Pratyeka, Pratyēka, Prati-eka: 18 definitions

Introduction:

Pratyeka means something in Buddhism, Pali, Jainism, Prakrit, Hinduism, Sanskrit, Marathi, Hindi. If you want to know the exact meaning, history, etymology or English translation of this term then check out the descriptions on this page. Add your comment or reference to a book if you want to contribute to this summary article.

Alternative spellings of this word include Pratyek.

In Buddhism

Mahayana (major branch of Buddhism)

Source: academia.edu: A Study and Translation of the Gaganagañjaparipṛcchā

Pratyeka (प्रत्येक) refers to “isolated” (e.g, Pratyekabuddha—‘the isolated Buddhas’), according to the Gaganagañjaparipṛcchā: the eighth chapter of the Mahāsaṃnipāta (a collection of Mahāyāna Buddhist Sūtras).—Accordingly, “How then, son of good family, does the Bodhisattva know the essential character of behaviour of all living beings? There, son of good family, are eighty-four thousand kinds of behaviour of living beings, and these are the basic words of a summary. The behaviour of all living beings, which is immeasurable, unthinkable, and ineffable, is known by the knowledge of a Buddha, but not by the knowledge of the disciples, the isolated Buddhas (pratyeka-buddha-jñāna), or the knowledge of Bodhisattva. Thus the Bodhisattva penetrates the characteristics of behaviour of all beings through the presence of the Buddhas and his own knowledge. [...]”.

Mahayana book cover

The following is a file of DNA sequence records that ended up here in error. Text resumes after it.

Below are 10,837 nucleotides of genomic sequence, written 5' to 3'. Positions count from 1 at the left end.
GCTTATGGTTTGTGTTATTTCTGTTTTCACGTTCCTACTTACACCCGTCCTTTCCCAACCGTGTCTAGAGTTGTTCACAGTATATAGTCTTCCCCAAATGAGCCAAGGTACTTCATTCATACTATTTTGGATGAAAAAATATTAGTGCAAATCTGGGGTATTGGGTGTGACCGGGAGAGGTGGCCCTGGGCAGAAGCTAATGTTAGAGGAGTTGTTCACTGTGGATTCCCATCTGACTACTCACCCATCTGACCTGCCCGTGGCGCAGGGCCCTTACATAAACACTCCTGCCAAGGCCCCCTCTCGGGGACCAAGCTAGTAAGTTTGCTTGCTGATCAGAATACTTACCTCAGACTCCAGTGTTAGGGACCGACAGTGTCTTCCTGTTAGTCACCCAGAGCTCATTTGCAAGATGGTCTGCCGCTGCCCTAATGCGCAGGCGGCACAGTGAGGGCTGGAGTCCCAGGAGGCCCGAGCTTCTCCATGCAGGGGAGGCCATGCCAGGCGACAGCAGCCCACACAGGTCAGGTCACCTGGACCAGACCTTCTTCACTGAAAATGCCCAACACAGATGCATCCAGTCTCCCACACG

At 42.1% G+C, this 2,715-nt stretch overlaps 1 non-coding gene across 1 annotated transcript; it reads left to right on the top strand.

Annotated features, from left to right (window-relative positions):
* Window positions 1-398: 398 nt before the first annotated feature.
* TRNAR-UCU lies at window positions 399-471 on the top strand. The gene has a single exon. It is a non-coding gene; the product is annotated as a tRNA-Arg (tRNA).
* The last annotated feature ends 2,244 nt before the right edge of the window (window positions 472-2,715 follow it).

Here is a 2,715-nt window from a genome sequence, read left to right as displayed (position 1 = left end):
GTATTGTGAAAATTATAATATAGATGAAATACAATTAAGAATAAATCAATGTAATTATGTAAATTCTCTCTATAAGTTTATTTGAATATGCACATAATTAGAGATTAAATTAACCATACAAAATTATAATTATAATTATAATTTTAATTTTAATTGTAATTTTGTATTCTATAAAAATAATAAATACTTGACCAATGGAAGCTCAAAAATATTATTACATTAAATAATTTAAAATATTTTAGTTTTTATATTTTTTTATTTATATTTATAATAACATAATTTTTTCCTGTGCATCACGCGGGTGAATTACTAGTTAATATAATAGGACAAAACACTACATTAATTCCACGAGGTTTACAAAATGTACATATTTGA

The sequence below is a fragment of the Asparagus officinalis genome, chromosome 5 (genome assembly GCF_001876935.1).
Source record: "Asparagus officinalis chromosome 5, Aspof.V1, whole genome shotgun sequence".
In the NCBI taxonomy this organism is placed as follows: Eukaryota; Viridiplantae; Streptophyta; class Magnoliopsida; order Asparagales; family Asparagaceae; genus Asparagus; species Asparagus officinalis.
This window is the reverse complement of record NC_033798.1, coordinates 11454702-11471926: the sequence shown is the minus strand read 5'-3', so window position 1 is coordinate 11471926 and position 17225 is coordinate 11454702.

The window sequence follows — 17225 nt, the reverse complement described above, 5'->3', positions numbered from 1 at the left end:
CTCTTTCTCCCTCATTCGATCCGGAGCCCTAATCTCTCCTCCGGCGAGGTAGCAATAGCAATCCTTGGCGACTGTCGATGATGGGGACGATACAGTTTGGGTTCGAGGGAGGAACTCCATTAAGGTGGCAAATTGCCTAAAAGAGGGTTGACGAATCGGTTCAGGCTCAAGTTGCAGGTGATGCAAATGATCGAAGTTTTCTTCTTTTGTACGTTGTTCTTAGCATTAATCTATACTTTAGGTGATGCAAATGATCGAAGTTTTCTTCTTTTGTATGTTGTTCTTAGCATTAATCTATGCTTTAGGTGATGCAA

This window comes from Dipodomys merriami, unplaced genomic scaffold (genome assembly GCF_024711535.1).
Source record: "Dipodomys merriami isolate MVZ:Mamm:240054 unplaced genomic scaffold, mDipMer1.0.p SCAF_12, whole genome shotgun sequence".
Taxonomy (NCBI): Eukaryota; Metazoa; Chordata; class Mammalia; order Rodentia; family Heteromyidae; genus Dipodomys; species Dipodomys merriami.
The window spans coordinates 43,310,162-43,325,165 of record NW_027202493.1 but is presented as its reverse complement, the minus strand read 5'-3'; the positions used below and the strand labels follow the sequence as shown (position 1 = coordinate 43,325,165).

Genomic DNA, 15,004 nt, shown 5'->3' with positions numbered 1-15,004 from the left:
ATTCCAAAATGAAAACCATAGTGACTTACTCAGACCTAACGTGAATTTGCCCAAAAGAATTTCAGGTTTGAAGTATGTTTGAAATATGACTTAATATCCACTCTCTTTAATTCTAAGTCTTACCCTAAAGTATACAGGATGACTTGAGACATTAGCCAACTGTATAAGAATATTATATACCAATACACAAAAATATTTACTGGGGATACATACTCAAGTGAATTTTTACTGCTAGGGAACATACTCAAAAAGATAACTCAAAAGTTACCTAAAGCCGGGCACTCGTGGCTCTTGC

context information

Mahayana (महायान, mahāyāna) is a major branch of Buddhism focusing on the path of a Bodhisattva (spiritual aspirants/ enlightened beings). Extant literature is vast and primarely composed in the Sanskrit language. There are many sūtras of which some of the earliest are the various Prajñāpāramitā sūtras.

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Tibetan Buddhism (Vajrayana or tantric Buddhism)

Source: Wisdom Library: Tibetan Buddhism

Pratyeka (प्रत्येक) is the name of a Rāśi (zodiac sign) mentioned as attending the teachings in the 6th century Mañjuśrīmūlakalpa: one of the largest Kriyā Tantras devoted to Mañjuśrī (the Bodhisattva of wisdom) representing an encyclopedia of knowledge primarily concerned with ritualistic elements in Buddhism. The teachings in this text originate from Mañjuśrī and were taught to and by Buddha Śākyamuni in the presence of a large audience (including Pratyeka).

Tibetan Buddhism book cover
context information

Tibetan Buddhism includes schools such as Nyingma, Kadampa, Kagyu and Gelug. Their primary canon of literature is divided in two broad categories: The Kangyur, which consists of Buddha’s words, and the Tengyur, which includes commentaries from various sources. Esotericism and tantra techniques (vajrayāna) are collected indepently.

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General definition (in Buddhism)

Source: archive.org: The Indian Buddhist Iconography (b)

Pratyeka (प्रत्येक) or Pratyekabuddha refers to an adherent of the Pratyekabuddhayāna, one of the various Buddhist paths (yāna).—Lord Buddha prescribed Yānas in the beginning, namely, the Śrāvakayāna and the Pratyekabuddhayāna. [...] The Śrāvakas were to hear from a Buddha but they had to wait till the advent of another Buddha for their emancipation. In the meanwhile the Śrāvakas could teach, but they could neither attain Nirvāṇa themselves nor help others to attain it. The Pratyekas were eminent men; they could attain Nirvāṇa by their own efforts, without the help of a Buddha but they could not impart Nirvāṇa to others.

In Jainism

General definition (in Jainism)

Source: archive.org: Trisastisalakapurusacaritra

Pratyeka (प्रत्येक) refers to “plants having one soul in one body” and represents an attribute of certain sthāvara-jīvas (“immovable living things”), according to chapter 1.1 [ādīśvara-caritra] of Hemacandra’s 11th century Triṣaṣṭiśalākāpuruṣacaritra (“lives of the 63 illustrious persons”): a Sanskrit epic poem narrating the history and legends of sixty-three important persons in Jainism.